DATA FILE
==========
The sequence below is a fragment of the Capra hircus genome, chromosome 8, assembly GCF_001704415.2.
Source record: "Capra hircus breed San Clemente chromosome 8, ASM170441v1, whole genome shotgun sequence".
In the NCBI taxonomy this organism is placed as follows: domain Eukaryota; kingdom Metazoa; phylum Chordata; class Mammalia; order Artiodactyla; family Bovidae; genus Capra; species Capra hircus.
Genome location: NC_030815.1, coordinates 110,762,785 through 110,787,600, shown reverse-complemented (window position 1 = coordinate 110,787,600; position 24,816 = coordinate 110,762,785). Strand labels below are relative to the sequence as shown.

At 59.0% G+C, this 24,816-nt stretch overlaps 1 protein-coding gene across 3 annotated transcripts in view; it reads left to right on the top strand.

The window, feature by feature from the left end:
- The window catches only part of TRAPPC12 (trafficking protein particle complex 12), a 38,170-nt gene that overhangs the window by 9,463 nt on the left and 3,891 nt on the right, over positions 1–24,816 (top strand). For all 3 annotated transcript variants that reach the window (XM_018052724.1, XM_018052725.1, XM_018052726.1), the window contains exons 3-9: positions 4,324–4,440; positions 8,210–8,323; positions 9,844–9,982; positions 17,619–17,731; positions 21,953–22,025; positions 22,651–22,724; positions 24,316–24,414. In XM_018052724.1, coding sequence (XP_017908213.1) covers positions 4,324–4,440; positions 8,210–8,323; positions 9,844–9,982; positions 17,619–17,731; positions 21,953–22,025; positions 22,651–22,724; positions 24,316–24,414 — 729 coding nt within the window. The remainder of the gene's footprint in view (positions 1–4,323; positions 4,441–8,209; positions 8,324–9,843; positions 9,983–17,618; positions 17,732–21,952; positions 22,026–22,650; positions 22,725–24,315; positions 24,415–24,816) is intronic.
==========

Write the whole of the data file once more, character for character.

The sequence below is a fragment of the Capra hircus genome, chromosome 8, assembly GCF_001704415.2.
Source record: "Capra hircus breed San Clemente chromosome 8, ASM170441v1, whole genome shotgun sequence".
In the NCBI taxonomy this organism is placed as follows: domain Eukaryota; kingdom Metazoa; phylum Chordata; class Mammalia; order Artiodactyla; family Bovidae; genus Capra; species Capra hircus.
Genome location: NC_030815.1, coordinates 110,762,785 through 110,787,600, shown reverse-complemented (window position 1 = coordinate 110,787,600; position 24,816 = coordinate 110,762,785). Strand labels below are relative to the sequence as shown.

At 59.0% G+C, this 24,816-nt stretch overlaps 1 protein-coding gene across 3 annotated transcripts in view; it reads left to right on the top strand.

The window, feature by feature from the left end:
- The window catches only part of TRAPPC12 (trafficking protein particle complex 12), a 38,170-nt gene that overhangs the window by 9,463 nt on the left and 3,891 nt on the right, over positions 1–24,816 (top strand). For all 3 annotated transcript variants that reach the window (XM_018052724.1, XM_018052725.1, XM_018052726.1), the window contains exons 3-9: positions 4,324–4,440; positions 8,210–8,323; positions 9,844–9,982; positions 17,619–17,731; positions 21,953–22,025; positions 22,651–22,724; positions 24,316–24,414. In XM_018052724.1, coding sequence (XP_017908213.1) covers positions 4,324–4,440; positions 8,210–8,323; positions 9,844–9,982; positions 17,619–17,731; positions 21,953–22,025; positions 22,651–22,724; positions 24,316–24,414 — 729 coding nt within the window. The remainder of the gene's footprint in view (positions 1–4,323; positions 4,441–8,209; positions 8,324–9,843; positions 9,983–17,618; positions 17,732–21,952; positions 22,026–22,650; positions 22,725–24,315; positions 24,415–24,816) is intronic.